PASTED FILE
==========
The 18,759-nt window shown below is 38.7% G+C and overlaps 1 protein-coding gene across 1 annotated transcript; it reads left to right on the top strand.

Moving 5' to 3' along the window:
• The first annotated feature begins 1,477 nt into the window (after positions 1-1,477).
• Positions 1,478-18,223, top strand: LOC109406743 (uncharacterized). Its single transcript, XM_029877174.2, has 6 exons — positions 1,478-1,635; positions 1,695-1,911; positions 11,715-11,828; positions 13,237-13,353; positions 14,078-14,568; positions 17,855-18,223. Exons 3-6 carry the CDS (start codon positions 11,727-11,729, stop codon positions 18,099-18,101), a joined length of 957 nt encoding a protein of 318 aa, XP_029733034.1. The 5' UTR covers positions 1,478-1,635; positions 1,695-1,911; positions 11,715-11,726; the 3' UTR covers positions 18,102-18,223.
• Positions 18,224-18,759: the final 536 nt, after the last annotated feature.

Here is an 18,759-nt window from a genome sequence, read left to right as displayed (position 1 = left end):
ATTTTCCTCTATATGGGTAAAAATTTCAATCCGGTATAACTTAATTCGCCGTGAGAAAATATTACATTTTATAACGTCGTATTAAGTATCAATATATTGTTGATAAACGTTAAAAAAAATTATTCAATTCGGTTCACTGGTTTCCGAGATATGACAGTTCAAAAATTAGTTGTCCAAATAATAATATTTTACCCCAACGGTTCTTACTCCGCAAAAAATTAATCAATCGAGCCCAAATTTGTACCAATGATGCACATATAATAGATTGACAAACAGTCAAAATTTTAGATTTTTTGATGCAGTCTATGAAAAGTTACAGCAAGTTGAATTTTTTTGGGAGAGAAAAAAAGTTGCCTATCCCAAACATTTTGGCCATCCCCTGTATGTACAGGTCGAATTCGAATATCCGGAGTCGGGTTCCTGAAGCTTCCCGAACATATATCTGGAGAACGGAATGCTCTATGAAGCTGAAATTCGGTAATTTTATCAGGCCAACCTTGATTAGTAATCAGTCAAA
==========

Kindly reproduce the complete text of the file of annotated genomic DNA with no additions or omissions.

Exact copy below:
The 18,759-nt window shown below is 38.7% G+C and overlaps 1 protein-coding gene across 1 annotated transcript; it reads left to right on the top strand.

Moving 5' to 3' along the window:
• The first annotated feature begins 1,477 nt into the window (after positions 1-1,477).
• Positions 1,478-18,223, top strand: LOC109406743 (uncharacterized). Its single transcript, XM_029877174.2, has 6 exons — positions 1,478-1,635; positions 1,695-1,911; positions 11,715-11,828; positions 13,237-13,353; positions 14,078-14,568; positions 17,855-18,223. Exons 3-6 carry the CDS (start codon positions 11,727-11,729, stop codon positions 18,099-18,101), a joined length of 957 nt encoding a protein of 318 aa, XP_029733034.1. The 5' UTR covers positions 1,478-1,635; positions 1,695-1,911; positions 11,715-11,726; the 3' UTR covers positions 18,102-18,223.
• Positions 18,224-18,759: the final 536 nt, after the last annotated feature.

Here is an 18,759-nt window from a genome sequence, read left to right as displayed (position 1 = left end):
ATTTTCCTCTATATGGGTAAAAATTTCAATCCGGTATAACTTAATTCGCCGTGAGAAAATATTACATTTTATAACGTCGTATTAAGTATCAATATATTGTTGATAAACGTTAAAAAAAATTATTCAATTCGGTTCACTGGTTTCCGAGATATGACAGTTCAAAAATTAGTTGTCCAAATAATAATATTTTACCCCAACGGTTCTTACTCCGCAAAAAATTAATCAATCGAGCCCAAATTTGTACCAATGATGCACATATAATAGATTGACAAACAGTCAAAATTTTAGATTTTTTGATGCAGTCTATGAAAAGTTACAGCAAGTTGAATTTTTTTGGGAGAGAAAAAAAGTTGCCTATCCCAAACATTTTGGCCATCCCCTGTATGTACAGGTCGAATTCGAATATCCGGAGTCGGGTTCCTGAAGCTTCCCGAACATATATCTGGAGAACGGAATGCTCTATGAAGCTGAAATTCGGTAATTTTATCAGGCCAACCTTGATTAGTAATCAGTCAAA